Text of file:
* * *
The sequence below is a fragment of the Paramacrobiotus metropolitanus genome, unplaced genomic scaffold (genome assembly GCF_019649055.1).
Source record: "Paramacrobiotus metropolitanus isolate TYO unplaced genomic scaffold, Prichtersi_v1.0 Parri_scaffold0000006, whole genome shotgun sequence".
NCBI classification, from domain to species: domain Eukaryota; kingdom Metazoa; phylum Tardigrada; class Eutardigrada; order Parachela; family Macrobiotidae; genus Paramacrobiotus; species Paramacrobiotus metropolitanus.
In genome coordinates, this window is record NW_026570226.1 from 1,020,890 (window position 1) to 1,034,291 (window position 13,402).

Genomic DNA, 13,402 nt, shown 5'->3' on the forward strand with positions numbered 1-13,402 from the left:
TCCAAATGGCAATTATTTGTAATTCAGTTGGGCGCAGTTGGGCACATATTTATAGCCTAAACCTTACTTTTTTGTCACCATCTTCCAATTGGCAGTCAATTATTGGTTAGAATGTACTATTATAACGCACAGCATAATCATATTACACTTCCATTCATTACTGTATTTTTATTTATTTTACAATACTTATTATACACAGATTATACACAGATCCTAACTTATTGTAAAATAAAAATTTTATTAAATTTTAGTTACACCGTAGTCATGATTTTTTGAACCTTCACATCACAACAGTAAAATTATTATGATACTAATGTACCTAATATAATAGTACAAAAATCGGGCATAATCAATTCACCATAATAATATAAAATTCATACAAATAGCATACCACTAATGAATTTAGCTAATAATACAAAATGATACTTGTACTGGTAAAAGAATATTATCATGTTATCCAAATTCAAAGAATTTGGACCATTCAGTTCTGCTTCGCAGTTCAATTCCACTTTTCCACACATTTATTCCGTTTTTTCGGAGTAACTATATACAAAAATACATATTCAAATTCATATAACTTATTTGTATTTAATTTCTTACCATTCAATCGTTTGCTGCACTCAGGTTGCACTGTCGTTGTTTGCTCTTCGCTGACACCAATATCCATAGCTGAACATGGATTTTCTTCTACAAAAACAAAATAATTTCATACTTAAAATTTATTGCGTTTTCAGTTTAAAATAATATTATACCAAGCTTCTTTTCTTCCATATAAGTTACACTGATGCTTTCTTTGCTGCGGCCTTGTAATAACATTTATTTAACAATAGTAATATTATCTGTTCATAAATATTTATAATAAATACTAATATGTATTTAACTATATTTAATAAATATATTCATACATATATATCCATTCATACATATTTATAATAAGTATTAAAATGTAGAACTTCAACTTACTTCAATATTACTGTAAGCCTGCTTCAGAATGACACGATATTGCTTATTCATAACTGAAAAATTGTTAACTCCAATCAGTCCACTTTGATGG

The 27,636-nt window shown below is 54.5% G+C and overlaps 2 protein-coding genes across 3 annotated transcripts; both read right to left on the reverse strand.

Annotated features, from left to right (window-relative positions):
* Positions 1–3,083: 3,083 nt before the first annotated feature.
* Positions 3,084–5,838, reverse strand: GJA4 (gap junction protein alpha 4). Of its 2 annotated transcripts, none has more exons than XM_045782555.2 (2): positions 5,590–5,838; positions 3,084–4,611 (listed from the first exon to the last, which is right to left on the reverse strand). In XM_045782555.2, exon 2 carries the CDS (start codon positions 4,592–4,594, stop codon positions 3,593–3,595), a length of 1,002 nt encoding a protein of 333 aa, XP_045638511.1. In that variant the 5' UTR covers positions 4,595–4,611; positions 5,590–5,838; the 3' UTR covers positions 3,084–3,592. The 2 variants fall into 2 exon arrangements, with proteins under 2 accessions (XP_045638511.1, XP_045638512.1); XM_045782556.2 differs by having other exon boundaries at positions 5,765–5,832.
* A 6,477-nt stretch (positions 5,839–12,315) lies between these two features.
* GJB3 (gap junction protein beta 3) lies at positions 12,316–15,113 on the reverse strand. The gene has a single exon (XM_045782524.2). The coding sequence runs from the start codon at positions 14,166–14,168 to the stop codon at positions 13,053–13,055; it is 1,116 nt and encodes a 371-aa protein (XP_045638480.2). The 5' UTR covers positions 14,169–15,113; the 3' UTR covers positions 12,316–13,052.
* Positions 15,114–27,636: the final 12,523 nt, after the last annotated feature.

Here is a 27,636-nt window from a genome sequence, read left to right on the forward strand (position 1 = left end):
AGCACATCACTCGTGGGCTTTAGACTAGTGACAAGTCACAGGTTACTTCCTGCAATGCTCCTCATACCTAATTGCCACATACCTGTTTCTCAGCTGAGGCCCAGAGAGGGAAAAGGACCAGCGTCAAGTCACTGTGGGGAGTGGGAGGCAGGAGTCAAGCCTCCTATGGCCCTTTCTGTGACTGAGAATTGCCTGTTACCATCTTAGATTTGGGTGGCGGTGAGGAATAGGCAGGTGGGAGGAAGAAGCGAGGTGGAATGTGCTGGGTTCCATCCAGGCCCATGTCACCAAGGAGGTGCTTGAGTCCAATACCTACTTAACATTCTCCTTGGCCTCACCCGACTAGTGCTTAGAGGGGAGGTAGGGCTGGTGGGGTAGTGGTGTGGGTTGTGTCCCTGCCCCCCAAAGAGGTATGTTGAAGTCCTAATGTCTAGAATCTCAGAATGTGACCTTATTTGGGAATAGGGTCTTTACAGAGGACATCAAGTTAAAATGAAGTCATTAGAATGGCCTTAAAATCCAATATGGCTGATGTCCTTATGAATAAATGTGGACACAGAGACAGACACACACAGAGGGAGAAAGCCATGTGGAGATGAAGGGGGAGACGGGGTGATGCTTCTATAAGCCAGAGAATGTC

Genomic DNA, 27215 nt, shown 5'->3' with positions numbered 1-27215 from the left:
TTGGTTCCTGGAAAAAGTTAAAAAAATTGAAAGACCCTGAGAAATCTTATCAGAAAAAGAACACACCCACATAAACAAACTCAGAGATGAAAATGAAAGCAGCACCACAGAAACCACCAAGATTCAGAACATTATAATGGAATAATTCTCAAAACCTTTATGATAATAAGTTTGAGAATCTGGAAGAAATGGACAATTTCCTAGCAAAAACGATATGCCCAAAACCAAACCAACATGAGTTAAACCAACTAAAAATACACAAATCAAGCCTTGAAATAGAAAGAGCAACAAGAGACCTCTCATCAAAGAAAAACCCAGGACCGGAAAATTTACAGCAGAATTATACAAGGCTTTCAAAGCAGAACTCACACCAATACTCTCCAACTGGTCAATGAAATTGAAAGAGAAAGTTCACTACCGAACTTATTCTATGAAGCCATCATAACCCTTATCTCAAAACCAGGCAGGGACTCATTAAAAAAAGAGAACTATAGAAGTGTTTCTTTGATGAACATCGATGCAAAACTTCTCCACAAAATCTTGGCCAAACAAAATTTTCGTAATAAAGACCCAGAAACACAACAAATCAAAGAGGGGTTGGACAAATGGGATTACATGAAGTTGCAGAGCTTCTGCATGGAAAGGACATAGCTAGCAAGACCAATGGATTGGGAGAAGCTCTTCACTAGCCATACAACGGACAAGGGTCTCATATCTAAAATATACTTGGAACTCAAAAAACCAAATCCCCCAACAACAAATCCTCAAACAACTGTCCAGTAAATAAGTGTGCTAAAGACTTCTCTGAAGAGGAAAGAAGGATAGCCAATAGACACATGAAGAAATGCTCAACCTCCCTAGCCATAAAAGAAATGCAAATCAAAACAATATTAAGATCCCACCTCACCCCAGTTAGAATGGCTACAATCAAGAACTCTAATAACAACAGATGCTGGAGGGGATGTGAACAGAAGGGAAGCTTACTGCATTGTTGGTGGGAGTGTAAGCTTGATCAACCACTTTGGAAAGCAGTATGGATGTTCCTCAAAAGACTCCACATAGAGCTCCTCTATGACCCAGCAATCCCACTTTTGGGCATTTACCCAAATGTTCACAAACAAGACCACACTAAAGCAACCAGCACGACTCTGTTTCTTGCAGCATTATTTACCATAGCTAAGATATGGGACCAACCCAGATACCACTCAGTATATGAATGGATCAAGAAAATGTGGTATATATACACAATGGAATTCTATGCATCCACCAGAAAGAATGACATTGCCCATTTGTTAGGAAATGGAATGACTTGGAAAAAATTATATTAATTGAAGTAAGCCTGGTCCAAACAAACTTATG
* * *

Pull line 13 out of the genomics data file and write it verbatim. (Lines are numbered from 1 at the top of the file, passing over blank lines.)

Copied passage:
* Positions 15,114–27,636: the final 12,523 nt, after the last annotated feature.